Becoming an Enrolled Agent (EA) can take your career and practice to the next level, but what’s involved in getting an enrolled agent certification?

Unless you were previously employed by the IRS for five years and working in a position where you interpreted tax code, you must pass a three-part comprehensive IRS test in order to become an EA. The tests cover individual and business tax returns and administrative practices. Once certified, you must follow certain ethical standards and complete 72 hours of continuing education every three years.

The steps to become an enrolled agent are easy:

  1. Obtain a Preparer Tax Identification Number (PTIN) if you do not already have one.
  2. Visit the IRS Special Enrollment Examination (SEE) testing site to apply to take the test and review the candidate information bulletin and other useful information.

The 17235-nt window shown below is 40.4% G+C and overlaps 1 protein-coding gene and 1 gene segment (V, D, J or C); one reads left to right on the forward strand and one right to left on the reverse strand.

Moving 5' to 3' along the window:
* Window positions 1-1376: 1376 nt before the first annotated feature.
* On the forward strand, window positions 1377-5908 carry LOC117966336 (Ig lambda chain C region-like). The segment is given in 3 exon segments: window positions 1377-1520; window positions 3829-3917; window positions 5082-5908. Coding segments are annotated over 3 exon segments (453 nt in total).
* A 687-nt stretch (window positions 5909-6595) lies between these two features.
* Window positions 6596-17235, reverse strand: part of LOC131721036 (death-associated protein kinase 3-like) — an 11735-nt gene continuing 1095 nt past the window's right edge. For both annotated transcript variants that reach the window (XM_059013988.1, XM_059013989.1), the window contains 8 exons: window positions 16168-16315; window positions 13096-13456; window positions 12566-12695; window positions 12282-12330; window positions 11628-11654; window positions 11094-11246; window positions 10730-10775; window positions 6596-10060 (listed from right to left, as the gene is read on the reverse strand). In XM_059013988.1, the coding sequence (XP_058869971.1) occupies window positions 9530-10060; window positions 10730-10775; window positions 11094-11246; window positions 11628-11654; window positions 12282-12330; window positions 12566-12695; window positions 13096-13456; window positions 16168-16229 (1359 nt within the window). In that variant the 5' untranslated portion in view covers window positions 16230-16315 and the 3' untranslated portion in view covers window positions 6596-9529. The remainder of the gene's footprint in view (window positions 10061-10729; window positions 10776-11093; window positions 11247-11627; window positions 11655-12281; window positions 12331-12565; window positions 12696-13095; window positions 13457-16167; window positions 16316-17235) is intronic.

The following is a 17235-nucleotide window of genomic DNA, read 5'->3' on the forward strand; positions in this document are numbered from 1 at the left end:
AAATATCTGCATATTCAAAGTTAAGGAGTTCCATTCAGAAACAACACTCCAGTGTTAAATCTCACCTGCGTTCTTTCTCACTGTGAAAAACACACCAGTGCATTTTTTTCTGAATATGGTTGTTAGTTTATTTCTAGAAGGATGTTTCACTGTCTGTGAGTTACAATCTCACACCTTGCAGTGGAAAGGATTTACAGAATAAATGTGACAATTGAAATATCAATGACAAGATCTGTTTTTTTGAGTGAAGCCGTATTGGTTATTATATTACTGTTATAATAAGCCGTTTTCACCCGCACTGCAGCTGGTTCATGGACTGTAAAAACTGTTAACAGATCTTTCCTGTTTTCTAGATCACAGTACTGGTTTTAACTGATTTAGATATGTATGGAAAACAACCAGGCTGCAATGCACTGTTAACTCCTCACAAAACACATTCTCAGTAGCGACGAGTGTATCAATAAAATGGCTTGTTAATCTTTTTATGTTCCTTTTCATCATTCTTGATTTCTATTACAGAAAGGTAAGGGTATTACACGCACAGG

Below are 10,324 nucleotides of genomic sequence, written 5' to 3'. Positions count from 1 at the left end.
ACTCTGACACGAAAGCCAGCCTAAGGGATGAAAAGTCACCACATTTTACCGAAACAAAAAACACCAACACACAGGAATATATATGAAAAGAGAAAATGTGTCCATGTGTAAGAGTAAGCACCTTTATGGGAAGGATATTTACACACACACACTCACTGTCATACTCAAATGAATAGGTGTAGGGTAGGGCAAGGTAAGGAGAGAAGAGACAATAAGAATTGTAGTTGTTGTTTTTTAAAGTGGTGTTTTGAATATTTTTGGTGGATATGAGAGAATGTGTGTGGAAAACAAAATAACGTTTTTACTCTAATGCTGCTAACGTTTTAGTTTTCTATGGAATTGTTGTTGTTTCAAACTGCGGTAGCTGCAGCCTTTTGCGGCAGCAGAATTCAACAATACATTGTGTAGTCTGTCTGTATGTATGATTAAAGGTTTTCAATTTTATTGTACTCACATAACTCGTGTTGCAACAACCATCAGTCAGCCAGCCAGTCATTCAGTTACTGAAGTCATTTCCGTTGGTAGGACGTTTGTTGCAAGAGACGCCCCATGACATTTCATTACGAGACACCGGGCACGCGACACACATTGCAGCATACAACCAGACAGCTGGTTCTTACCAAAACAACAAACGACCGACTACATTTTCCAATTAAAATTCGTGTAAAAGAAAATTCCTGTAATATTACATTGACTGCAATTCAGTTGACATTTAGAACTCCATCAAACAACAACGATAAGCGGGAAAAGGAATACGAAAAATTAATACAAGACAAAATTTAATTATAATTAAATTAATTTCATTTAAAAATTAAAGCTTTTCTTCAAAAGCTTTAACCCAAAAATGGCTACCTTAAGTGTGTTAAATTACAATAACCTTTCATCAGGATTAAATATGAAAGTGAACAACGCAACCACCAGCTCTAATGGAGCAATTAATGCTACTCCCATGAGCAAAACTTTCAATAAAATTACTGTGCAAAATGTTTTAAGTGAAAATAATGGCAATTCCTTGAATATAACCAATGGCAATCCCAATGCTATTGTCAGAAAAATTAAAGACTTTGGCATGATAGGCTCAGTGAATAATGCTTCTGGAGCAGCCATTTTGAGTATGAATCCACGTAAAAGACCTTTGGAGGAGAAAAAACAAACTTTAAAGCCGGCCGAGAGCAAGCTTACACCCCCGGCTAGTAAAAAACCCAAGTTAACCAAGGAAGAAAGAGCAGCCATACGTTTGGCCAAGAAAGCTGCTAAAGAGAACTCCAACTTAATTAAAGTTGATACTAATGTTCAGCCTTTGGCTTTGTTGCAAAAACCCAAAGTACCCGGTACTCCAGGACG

3. Review old special enrollment examination questions through the IRS or through an Enrolled Agent Exam Review course.
  4. Achieve passing scores on all three-part of the Special Enrollment Examination (SEE).
  5. Apply for enrollment and pay enrollment fees electronically at or by downloading Form 23 and mailing the completed form and a check to the IRS.
  6. Pass a tax compliance check to ensure that you have filed all necessary tax returns and there are no outstanding tax liabilities. This check is conducted on your behalf after submission of Form 23.

Preparation courses and guides can help you best prepare for the SEE. For example, Surgent’s EA Exam Review Course uses “adaptive learning” technology to create a personalized, online study program to focus on specific areas you need the most help with, reducing your study time and stress.  A built-in study planner will help you stay on track by showing you exactly how much study time you’ll need to invest in order to be prepared by your scheduled exam date.

Surgent’s EA Exam Review Course includes questions in a format similar to the actual exam (many of the questions taken directly from past exams), in-depth explanations, direct references to the corresponding IRS publications, related glossary terms and unlimited simulated exams.

Learn more about Surgent’s EA Exam Review course.